I finally got the comments from our Hibernate in Action reviewers back, so it's
time to give everyone an update on the current state. First, thanks to all of
you guys for your feedback. We really appreciate the many hours you spent reading
and commenting on the book. As one of you said: A good book is only possible with
Recently, we've started to hear complaints that we don't put enough effort into free support in the Hibernate forums. This really kinda hurts, since everyone /used/ to comment that we gave such /great/ support, and since I still spend hours most days reading and responding to forum posts. I don't get paid for this, and I rarely get thanked for it either (even by the people I do get time to respond to). I've been doing this for almost three years now.
Hibernate is great at representing strongly-typed, static object models. Not all applications are like this. Metadata-driven applications define entity type information in the database. Both the object model and the relational model support dynamic addition of new types, and perhaps even redefinition of existing types. Actually, most complex applications contain a mix of both static models and dynamic models.
We've seen a few people using internationalized reference data where labels displayed in the user interface depend upon the user's language. It's not immediately obvious how to deal with this in Hibernate, and I've been meaning to write up my preferred solution for a while now.
Recently, I helped one of our customers migrating a legacy database to Hibernate;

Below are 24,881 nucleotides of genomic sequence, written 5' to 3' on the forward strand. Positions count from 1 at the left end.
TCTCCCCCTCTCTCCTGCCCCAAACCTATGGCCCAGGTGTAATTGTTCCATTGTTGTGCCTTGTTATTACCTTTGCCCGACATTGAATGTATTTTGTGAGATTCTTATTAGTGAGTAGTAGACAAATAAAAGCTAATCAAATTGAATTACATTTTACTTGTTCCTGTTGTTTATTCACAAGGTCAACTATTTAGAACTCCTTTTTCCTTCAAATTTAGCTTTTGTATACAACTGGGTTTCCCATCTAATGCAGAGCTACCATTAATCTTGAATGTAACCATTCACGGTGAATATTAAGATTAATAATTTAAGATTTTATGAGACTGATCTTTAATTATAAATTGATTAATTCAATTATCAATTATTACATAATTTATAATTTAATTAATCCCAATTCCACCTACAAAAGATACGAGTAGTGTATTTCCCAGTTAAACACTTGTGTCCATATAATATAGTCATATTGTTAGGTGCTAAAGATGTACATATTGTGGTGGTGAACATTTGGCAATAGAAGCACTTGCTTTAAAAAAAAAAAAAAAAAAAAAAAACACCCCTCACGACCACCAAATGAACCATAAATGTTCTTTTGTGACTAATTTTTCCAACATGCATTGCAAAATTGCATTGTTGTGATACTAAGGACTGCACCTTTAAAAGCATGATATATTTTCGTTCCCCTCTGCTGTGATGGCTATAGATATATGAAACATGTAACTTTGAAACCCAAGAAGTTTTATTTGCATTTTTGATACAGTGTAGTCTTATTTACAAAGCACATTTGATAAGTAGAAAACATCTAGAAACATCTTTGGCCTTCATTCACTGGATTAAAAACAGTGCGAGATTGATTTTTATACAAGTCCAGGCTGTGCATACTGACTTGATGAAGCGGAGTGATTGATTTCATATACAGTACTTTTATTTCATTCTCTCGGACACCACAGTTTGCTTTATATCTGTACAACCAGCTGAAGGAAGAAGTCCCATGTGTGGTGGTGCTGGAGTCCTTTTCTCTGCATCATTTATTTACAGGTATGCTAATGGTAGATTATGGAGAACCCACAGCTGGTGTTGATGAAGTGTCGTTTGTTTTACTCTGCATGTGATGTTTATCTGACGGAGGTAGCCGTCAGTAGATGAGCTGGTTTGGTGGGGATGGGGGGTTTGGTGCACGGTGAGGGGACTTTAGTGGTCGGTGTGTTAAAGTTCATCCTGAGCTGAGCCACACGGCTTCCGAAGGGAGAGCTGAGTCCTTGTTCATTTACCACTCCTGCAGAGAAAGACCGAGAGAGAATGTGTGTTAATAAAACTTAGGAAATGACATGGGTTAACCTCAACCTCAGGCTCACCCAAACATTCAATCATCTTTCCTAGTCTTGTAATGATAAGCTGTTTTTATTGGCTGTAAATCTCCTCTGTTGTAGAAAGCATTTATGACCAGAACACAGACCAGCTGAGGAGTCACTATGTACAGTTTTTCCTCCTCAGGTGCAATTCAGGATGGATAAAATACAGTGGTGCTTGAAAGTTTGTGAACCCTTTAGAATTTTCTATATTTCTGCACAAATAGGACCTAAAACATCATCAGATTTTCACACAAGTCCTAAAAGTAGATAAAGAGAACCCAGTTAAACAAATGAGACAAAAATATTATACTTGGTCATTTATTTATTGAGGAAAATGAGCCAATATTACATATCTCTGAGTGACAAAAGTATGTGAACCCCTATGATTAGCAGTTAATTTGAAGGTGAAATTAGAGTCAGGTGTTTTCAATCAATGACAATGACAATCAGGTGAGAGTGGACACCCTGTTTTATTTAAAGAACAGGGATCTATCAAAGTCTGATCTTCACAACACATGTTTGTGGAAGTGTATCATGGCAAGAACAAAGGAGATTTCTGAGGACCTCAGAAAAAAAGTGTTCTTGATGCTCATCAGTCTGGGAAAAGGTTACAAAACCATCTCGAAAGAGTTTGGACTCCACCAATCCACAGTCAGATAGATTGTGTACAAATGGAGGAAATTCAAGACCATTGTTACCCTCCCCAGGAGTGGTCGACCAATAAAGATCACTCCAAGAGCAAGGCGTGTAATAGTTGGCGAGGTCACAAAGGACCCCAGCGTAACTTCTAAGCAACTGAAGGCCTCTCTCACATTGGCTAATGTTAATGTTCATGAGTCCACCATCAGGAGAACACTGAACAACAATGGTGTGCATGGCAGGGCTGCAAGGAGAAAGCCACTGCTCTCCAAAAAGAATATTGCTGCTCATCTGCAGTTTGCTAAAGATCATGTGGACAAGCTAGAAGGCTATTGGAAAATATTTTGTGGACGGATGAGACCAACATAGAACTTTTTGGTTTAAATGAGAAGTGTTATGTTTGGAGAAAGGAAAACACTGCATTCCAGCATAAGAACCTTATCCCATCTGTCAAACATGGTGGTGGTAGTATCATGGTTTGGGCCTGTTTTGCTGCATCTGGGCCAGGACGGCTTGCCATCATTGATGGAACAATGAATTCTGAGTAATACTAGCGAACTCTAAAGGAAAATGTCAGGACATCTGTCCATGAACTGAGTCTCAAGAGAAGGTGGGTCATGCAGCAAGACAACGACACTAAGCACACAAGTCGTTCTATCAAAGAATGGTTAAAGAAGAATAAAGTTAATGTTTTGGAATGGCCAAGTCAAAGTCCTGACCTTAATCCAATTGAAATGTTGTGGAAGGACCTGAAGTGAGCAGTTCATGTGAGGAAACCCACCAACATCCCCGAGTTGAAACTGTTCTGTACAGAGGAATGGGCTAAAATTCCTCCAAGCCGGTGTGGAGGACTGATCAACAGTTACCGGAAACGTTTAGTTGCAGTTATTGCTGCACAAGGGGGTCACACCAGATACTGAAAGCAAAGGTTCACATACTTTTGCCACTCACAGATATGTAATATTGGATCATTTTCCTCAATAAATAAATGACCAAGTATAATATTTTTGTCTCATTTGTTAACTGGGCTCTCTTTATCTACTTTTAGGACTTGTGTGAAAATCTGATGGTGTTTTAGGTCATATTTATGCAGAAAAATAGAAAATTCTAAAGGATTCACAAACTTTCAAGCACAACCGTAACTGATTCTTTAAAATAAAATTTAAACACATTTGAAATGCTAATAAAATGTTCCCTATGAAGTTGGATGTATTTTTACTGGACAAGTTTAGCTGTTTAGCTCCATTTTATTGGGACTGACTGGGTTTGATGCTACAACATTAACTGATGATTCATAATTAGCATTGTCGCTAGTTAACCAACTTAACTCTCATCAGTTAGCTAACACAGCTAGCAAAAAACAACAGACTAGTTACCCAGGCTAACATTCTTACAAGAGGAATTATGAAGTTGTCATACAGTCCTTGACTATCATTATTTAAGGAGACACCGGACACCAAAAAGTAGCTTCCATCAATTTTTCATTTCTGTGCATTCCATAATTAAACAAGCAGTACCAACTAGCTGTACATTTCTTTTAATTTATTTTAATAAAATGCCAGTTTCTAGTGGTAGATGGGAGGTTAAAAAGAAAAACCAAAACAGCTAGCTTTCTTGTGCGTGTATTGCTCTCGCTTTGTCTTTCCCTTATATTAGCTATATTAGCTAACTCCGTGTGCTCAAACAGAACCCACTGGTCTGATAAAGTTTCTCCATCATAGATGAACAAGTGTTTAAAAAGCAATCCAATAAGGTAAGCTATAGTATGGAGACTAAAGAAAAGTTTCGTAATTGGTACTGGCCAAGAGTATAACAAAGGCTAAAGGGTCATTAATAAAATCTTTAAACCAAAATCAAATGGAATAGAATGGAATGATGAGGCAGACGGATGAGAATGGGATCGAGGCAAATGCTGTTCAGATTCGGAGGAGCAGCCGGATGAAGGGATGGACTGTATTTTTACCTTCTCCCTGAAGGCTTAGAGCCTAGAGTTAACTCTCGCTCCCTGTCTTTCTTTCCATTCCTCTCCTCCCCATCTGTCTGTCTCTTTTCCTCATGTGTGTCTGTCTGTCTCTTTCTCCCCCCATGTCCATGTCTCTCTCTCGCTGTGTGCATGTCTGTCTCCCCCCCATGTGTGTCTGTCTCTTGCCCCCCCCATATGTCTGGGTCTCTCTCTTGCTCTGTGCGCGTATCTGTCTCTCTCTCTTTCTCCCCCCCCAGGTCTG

one of the more interesting topics was versioning and audit logging. Actually, in the
last couple of months, the subject of historical data came up several times. No
matter if it was a legacy SQL schema or a migration from a broken object-oriented
database, everyone had their own way to log data changes.
Abe White of Solarmetric replies to my criticisms of JDO on TSS. I'm actually not interested in getting into a lengthy debate over this, but since there /was/ an error in my first post, I must certainly acknowledge that.
Yesterday, Linda DeMichiel announced the changes coming in EJB 3.0. There was a lot to digest in her presentation, and I think it will take a while for people to figure out the full implications of the new spec. So far, most attention has focused upon the redesign of entity beans, but that is most certainly not all that is new! The expert group has embraced annotations aggressively, finally eliminating deployment descriptor XML hell. Taking a leaf from Avalon, Pico, Spring, Hivemind, etc, EJB will use dependency injection as an alternative to JNDI lookups. Session beans will be POJOs, with a business interface, home objects have been eliminated. Along with various other changes, this means that EJB 3.0 will be a much more appropriate solution for web-based applications with servlets and business logic colocated in the same process (which is by far the most sane deployment topology for most - but not all - applications), without losing the ability to handle more complex distributed physical architectures.